Bering Sea pollock fishery wraps about 2020 with difficult B season

Published on
November 9, 2020

A rough B season for Alaska pollock in the Bering Sea drew to a close with at least part of the total allowable catch (TAC) left in the water. Final numbers were not in yet, but industry insiders estimate fleets left around 5 to 6 percent of the 757,651 metric tons allotted for the B season, which runs from 10 June to 31 October.

Seattle, Washington, U.S.A.-based Global Seas, which runs four trawlers that fish for Bering Sea pollock, found smaller pollock on the grounds, which contributed to the difficult season, according to the company’s co-founder and CEO, Bob Desautel.

“This year was a total, all-out grind. Some companies left a little fish in the water, others left quite a bit of fish. And then you couple that with the low recovery rate due to high fishmeal rates and the smaller fish, and it didn’t help the bottom line,” Desautel told SeafoodSource.

B season struggles took the fishery by surprise after the A season, which runs from 20 January to 30 April, went smoothly, according to United Catcher Boat Executive Director Brent Paine.

“The A season was just a great fishery. There were high concentrations of fish, the size was good, the roe percentage was better than it had been in recent years. People just didn’t expect that the B season was going to be as difficult as it was, coming off a good A season,” Paine said.

The total allowable catch (TAC) for both the A and B seasons this year in the Bering Sea was set at 1.42 million metric tons, a tick up from 2019’s 1.39 million last year and 1.34 million in 2018.

But despite a higher TAC this year, the poor B season pushed preliminary year-on-year totals of all product forms down in 2020. After nearly 200,000 metric tons of surimi turned in last season, 2020 sat at just 173,821 metric tons at the beginning of the week, according to figures provided by the Genuine Alaska Pollock Producers (GAPP). Pin-bone-out (PBO) fillets dropped from 133,530 metric tons last year to just over 100,000 this season, and the 50,000 metric tons of deep-skinned fillets was eight metric tons short of the 2019 production.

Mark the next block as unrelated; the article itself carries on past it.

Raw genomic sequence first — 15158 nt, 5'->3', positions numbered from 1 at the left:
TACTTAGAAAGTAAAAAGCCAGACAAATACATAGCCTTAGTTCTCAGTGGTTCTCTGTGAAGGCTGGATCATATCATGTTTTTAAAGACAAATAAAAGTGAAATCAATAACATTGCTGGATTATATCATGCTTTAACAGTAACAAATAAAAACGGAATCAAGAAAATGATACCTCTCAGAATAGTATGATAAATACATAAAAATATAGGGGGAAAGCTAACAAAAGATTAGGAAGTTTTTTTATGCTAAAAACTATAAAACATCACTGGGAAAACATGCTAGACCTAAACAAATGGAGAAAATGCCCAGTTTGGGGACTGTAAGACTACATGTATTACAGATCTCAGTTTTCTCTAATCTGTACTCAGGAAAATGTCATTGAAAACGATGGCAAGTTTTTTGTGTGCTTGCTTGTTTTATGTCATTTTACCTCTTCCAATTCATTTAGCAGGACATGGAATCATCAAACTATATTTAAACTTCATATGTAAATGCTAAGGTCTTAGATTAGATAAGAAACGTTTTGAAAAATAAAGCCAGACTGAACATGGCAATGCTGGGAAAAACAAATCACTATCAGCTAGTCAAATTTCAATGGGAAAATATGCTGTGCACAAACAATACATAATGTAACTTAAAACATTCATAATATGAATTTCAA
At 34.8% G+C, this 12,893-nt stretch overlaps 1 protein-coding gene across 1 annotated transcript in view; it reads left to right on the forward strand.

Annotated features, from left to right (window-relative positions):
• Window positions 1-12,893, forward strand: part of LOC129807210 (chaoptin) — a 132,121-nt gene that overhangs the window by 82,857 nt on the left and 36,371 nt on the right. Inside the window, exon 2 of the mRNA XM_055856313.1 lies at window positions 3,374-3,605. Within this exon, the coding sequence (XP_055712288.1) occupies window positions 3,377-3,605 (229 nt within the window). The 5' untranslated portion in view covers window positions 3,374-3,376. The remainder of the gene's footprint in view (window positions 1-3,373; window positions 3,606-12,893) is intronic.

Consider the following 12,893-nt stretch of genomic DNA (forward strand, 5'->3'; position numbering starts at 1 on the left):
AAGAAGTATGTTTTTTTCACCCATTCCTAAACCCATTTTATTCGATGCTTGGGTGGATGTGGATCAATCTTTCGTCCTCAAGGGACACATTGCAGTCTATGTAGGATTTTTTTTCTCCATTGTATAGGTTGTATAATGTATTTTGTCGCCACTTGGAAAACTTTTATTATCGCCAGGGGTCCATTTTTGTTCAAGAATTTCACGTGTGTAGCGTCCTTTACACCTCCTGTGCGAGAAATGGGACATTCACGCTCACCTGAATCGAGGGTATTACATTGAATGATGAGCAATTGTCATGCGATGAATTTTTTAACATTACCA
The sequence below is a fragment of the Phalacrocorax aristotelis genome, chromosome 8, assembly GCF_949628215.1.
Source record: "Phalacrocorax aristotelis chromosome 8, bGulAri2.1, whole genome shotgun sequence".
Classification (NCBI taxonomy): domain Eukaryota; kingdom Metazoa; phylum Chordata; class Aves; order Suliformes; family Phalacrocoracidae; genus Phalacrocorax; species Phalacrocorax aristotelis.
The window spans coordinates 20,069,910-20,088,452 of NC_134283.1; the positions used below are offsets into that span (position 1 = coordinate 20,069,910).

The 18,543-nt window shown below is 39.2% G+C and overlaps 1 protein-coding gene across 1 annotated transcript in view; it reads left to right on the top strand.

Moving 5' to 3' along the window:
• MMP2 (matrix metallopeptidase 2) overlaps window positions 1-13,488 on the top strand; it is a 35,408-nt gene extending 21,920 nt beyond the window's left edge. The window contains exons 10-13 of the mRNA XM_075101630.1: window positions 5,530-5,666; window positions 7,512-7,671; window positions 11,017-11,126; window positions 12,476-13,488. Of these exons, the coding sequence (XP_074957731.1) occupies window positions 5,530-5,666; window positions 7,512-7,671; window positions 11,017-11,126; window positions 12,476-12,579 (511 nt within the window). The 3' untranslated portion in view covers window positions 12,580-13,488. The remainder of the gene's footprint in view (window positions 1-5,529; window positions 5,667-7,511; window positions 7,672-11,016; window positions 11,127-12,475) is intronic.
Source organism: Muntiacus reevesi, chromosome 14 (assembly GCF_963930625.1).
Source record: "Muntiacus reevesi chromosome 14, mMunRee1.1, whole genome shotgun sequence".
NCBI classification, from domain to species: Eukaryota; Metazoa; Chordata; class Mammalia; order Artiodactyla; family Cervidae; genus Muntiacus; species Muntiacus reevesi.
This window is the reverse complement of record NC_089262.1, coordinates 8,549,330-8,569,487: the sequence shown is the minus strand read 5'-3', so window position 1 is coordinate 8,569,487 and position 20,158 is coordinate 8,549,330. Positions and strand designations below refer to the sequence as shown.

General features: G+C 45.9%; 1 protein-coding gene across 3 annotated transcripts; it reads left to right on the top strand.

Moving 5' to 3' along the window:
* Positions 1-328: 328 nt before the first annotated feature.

The abundance of smaller fish, however, meant lower value fishmeal levels were about steady year-on-year, holding near 70 million metric tons.

There is a bright side to high numbers of smaller fish, if not immediate, according to Desautel, who has been involved with the Bering Sea pollock fishery for 40 years.

Desautel predicted next A season, when larger fish school up to spawn, should provide a solid bottom line, while the 2021 B season could see similar struggles to this season, when the large numbers of two- to three-year-old fish seen this season will still be shy of ideal weights.

He pointed out that pollock grow about 75 to 100 grams a year, and that puts this season’s influx of 300-gram fish still on the edge of 400 grams, when processors can start making a higher-value product.

“Then in [2022], we should start seeing some of those fish enter into the fishery above the 400-gram range and we’ll be off to the races,” Desautel said, adding that the “ultimate fish” for the Bering Sea fleet is 600 to 900 grams.

Paine added that it was not just small fish size that made this B season a rough go. COVID-19 precautions held up the beginning of the season and complicated logistics throughout, while bycatch issues hindered fishing.

“There was a continual amount of chinook salmon that we were avoiding, and chum salmon as well. And then the sablefish bycatch, primarily in the inshore fishery, was up significantly,” Paine told SeafoodSource.

GAPP CEO Craig Morris also pointed to Russian military exercises that spooked fishermen, causing many to leave the grounds and miss valuable fishing time.

However, Morris said he was not overly concerned about the failure to harvest the entire TAC.

“Such shortfalls are not unprecedented. In 2011, dispersed fish in the B season resulted in a failure to harvest the full TAC. The following year, the full quota was harvested. Similarly, we have no reason to doubt the full quota for wild Alaska pollock will be harvested in 2021,” Morris said.

Photo courtesy of Global Seas

Contributing Editor reporting from Seattle, USA

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